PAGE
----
Iowa Gardening Zones: When You Should Start Working in Your Garden

Iowa Gardening Zones- When You Should Start Working in Your Garden.jpgThe State of Iowa spans parts of gardening Zones 4 (northeast Iowa) through 7 (southwest Iowa), which means the planting dates vary slightly throughout the state. Most of the regions in Iowa have a medium growing length, which gives you a good amount of time to start your vegetables and reap a bountiful harvest.

With that being said, there are some differences between regions you should know about. Let’s look at them closer.

When to Get Started

Starting times can vary per zone, which means you should pay attention to when your first and last frost dates are (more on this below). A simple Google search will help you determine what region you’re in, when the frost dates are, and what you should do in your specific zone to make the most of your growing time.

To save you some research, we’d like to touch on each of the gardening zones in Iowa:

Zone 4 – This zone has a shorter growing season than the others, which means you should choose vegetable varieties that have faster maturing dates. With a last frost date of June 1st and a first frost date of October 1st, your planting and harvesting time is cut down. One of the best things zone 4 gardeners can do is start their seedlings indoors to capitalize on growing time.

Zone 5 – This zone has a medium length growing season. You should have no problem getting most vegetable varieties to mature before your first frost date in this zone. Because Zone 5 has a last frost date of May 15h and first frost date of October 15th, it’s important to keep an eye on the weather before you start your spring planting. A safe bet is to start with broccoli, carrots, onions, kale, peas, and beets in the spring.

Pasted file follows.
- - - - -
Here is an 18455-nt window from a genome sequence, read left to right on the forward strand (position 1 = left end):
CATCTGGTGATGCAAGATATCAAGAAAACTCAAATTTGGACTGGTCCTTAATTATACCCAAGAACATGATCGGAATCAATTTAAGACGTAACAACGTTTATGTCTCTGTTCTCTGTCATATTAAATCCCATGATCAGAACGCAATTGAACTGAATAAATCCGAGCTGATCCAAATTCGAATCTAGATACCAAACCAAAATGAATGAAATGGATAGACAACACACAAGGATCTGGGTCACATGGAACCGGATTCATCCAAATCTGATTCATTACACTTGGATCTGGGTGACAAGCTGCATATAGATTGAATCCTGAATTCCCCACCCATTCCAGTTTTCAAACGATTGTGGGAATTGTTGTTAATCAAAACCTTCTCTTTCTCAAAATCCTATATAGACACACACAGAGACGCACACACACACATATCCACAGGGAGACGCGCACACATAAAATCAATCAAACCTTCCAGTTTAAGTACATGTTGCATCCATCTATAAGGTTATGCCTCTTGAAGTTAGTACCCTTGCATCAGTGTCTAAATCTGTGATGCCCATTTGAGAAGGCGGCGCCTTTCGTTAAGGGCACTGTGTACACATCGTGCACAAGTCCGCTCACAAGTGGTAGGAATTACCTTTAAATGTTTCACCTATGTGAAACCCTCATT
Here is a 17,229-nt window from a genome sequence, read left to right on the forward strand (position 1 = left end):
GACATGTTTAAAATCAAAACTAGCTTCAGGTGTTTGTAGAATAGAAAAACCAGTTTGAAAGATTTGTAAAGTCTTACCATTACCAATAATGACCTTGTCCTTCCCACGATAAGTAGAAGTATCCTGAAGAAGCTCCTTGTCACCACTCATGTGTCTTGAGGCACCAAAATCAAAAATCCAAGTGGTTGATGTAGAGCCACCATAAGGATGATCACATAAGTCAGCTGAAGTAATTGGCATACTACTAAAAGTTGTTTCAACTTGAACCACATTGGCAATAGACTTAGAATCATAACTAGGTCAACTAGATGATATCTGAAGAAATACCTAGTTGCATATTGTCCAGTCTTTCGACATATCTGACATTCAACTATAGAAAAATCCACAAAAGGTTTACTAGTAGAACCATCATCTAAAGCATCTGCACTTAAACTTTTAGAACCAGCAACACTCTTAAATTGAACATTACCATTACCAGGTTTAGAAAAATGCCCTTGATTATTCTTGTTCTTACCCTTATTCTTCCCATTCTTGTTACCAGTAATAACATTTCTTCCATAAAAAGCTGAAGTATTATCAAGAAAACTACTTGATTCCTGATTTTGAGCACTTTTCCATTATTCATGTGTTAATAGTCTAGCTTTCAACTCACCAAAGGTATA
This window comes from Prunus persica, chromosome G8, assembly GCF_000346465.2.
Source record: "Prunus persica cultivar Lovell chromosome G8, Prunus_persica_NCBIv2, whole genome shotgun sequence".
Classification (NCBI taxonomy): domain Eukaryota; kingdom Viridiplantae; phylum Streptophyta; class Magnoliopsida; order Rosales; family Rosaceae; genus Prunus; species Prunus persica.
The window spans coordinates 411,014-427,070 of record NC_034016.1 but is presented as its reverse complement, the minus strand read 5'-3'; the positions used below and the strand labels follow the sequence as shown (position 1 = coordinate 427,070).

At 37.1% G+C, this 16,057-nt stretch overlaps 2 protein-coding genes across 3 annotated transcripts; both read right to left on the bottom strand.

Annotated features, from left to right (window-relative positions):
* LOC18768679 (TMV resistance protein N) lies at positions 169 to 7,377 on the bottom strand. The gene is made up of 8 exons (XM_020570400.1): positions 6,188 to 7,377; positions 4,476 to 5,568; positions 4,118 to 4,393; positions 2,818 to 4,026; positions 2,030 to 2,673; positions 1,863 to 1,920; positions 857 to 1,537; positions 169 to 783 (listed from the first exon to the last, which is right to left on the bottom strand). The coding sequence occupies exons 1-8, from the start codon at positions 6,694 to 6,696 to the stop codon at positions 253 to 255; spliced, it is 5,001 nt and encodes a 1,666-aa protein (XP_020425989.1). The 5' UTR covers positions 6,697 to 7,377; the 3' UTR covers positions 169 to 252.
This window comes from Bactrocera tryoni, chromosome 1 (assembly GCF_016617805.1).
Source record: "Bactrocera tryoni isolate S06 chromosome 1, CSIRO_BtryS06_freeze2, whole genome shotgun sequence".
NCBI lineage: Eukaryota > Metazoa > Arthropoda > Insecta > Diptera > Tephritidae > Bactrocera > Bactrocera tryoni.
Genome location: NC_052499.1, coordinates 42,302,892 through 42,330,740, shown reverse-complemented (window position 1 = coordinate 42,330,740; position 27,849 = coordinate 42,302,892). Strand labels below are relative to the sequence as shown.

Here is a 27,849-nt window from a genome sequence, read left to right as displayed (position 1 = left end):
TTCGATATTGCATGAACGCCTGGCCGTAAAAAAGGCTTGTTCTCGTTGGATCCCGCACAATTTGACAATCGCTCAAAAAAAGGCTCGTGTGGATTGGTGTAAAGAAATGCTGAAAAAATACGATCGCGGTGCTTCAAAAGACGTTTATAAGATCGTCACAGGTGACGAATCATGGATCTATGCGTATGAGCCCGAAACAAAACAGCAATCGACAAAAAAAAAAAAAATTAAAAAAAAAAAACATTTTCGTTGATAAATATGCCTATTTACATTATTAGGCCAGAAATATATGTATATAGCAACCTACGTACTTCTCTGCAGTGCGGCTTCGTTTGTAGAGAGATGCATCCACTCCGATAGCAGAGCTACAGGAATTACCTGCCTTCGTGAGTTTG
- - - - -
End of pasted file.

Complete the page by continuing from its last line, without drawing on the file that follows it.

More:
Zone 6 – The sixth gardening zone also has a medium length growing season, but is a little longer than zone 5. Most of the vegetable varieties you can grow here will mature before your first frost date. Typically, zone 6 has a last frost date of May 1st and a first frost date of November 1st, giving you ample time to plant, grow, and harvest. As with all zones, the dates may vary a week or two, so pay attention to the weather before you start planting.

Zone 7 – The extreme southwestern parts of Iowa have the best growing time. Zone 7 has a last frost date of April 15th and a first frost date of November 1st. As a result, most vegetable varieties will mature before the first frost date in this zone.

What to Work On

Every growing season starts with healthy soil. No matter what gardening region you’re located in, you should take some time to prep your soil. If your garden has been running for a few years, take the opportunity this year to complete a soil test. Year after year your garden’s nutrients get depleted by the vegetables you grow, so you may have to add compost or organic fertilizer to rebalance the pH level. You should also determine what vegetable varieties you want to grow this year so you can start them indoors as soon as you can.

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